Voice of the Class Greenberg to Stress 'Materiality' in Address to Classmates
When the “Voice of the Class of 2013,” Zach Greenberg, addresses his classmates and their guests at the Law School Commencement Ceremony on Friday, he plans to draw on the corporate law background he gained in law school as a central metaphor.
“In law, the concept of ‘materiality’ is used to refer to things that are important, meaningful, and will make an impact on those affected,” Greenberg says. “When we graduate and start practicing law, we will be in positions every day to make material decisions and take material actions that will have an impact on our clients’ lives, whether it’s helping a family adopt a child or closing a billion-dollar deal. I’ll be encouraging the Class of 2013 to keep that in mind as they cross the stage.”
After taking the bar exam in July, he will clerk for Delaware Supreme Court Justice Myron T. Steele. Being in Delaware is significant, Greenberg says, because it is “a haven of corporate law.” More than half of the Fortune 500 companies and about 60 percent of companies listed on the New York Stock Exchange are incorporated in Delaware. “This is a once-in-a-lifetime, once-in-a-career opportunity to work in the courts and be part of the decision-making process,” he adds.
After his one-year judicial clerkship, he then plans to work for the Miami, Florida-based international firm of Greenberg Traurig LLP (the firm's name is purely coincidental and no relation to his last name).
As a law student, Greenberg spent two years as a research assistant for Hillary Sale, the Walter D. Coles Professor of Law and Professor of Management, and was senior executive editor of the Washington University Law Review. Looking back on his law school career, Greenberg says he quickly realized the value of a degree from Washington University and recalls connecting with law alumni who practiced in his areas of interest over coffees or breakfast meetings.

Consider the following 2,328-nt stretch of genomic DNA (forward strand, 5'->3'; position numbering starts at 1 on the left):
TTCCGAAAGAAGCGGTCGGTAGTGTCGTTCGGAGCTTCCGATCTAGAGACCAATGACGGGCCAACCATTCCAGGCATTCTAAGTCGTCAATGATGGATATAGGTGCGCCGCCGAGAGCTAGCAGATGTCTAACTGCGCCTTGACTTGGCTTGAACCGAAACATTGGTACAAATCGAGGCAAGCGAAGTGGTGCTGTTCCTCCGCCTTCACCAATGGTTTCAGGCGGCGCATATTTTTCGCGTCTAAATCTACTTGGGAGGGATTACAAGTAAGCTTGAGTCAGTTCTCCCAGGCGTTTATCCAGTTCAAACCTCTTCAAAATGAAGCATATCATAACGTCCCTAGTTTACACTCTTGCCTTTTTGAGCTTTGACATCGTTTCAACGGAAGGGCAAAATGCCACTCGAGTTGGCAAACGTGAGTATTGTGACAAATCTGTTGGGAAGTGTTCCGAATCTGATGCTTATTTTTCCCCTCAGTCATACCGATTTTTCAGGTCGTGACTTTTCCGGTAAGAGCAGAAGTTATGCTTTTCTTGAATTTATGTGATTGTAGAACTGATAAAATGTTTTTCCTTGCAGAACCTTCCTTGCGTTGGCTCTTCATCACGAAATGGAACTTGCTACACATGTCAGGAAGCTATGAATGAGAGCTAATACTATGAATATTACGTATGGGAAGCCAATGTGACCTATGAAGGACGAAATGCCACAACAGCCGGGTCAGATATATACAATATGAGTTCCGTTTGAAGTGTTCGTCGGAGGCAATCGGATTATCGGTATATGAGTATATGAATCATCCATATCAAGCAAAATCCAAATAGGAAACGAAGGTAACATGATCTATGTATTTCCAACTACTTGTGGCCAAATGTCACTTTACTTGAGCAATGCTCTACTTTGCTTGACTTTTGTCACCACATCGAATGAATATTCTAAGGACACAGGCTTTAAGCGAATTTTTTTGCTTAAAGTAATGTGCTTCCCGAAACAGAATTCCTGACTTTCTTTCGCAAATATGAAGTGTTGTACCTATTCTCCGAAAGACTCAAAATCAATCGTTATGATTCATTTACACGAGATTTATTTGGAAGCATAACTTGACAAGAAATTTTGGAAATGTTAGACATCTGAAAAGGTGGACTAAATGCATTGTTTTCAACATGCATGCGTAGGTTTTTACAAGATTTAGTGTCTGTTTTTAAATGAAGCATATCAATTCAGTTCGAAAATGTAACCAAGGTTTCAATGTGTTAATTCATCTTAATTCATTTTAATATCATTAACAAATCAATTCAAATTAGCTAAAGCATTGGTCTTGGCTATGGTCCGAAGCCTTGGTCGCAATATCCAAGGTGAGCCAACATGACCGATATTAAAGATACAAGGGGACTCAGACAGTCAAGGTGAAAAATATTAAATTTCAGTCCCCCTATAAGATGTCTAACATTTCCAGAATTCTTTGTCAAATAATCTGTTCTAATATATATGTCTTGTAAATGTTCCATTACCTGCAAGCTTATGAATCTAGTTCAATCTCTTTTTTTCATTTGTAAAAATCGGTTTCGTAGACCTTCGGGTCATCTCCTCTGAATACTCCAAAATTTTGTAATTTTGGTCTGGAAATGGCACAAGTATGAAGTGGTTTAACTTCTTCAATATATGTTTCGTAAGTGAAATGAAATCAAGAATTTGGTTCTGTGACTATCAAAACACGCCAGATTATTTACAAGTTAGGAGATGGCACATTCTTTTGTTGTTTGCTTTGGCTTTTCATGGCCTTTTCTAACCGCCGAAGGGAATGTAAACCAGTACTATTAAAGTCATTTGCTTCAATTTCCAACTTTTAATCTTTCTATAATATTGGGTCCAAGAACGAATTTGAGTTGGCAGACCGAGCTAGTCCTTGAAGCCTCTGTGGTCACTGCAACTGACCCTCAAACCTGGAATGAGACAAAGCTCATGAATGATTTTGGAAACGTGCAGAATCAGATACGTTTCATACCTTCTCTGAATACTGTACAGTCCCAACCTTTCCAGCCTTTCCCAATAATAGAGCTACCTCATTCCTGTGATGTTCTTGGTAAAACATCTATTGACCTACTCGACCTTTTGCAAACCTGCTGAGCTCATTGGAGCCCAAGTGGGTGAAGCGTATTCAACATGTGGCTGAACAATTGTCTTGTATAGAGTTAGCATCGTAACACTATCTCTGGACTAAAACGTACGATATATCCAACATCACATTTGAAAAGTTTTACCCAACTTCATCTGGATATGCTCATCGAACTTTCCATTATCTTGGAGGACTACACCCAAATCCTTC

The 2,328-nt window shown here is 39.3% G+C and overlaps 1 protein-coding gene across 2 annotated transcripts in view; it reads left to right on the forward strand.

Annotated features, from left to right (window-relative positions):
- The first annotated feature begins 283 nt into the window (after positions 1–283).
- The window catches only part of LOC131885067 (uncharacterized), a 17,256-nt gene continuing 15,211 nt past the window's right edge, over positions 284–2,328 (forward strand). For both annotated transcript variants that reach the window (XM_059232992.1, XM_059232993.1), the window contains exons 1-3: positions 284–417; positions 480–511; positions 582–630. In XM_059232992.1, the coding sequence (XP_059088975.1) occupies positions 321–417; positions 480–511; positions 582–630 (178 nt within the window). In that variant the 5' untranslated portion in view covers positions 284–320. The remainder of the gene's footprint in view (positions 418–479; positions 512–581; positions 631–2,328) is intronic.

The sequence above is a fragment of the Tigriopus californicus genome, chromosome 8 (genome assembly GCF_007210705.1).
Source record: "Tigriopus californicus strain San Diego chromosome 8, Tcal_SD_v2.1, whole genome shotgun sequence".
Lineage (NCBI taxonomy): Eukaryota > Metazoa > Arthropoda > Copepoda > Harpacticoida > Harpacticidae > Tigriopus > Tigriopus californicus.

Whenever he was traveling, whether it be on a family vacation or spring break, Greenberg sought out Washington University School of Law alumni in the area. “The lawyers I met with were always gracious and happy to talk about their careers. You never know what may come out of a brief meeting—sometimes another meeting, sometimes a job, and sometimes simply another lawyer in your network,” he says. “It’s good to have someone in your corner from Day One.”
In addition, Greenberg worked closely with career services professionals Katie Scannell and Rebecca Brown, as well as others in the Career Services Office throughout law school. He encourages current law students to do the same, adding that beyond partnering with CSO, students also should "take initiative and actively connect with lawyers and alumni outside of the law school's formal programs and career services."
By Timothy J. Fox
Greenberg believes in the importance of finding balance. He originally came to St. Louis as a Washington University undergraduate in 2006 and played on the university’s NCAA Championship varsity basketball team. As an undgraduate, he was also voted Mr. Wash U. In law school, and he shared his love of sports by serving as a graduate assistant basketball coach. A Scottsdale, Arizona, native, Greenberg says he enjoys golf, running, and other outdoor activities year round. “Sports were also a great way to escape from the daily grind of law school,” he says.
He believes that his experience in athletics fostered the development of certain skills that became especially helpful during his three years in law school. “Discipline, attention to detail, and hard work are key attributes of success in athletics and law school,” he says. “Law school is a marathon; it’s important to pace yourself and not burn out in your first year.” In fact, he drew on his sports background to write a note for the Law Review, titled "Tossing the Red Flag: Official (Judicial) Review and Shareholder-Fan Activism in the Context of Publicly Traded Sports Teams," which was submitted to the Scribes writing competition.
While he also enjoyed healthy competition with his law school peers in the classroom, Greenberg cherishes that he has formed “friendships for life," having shared in classmates' weddings and celebrated new additions to their families.
Looking ahead to Friday's ceremony, he notes: “It’s an honor to be selected as the Voice of the Class. It’s nice to feel that I have credibility among my peers, staff, and faculty, as well as humbling to represent the entire student body on such a memorable day!”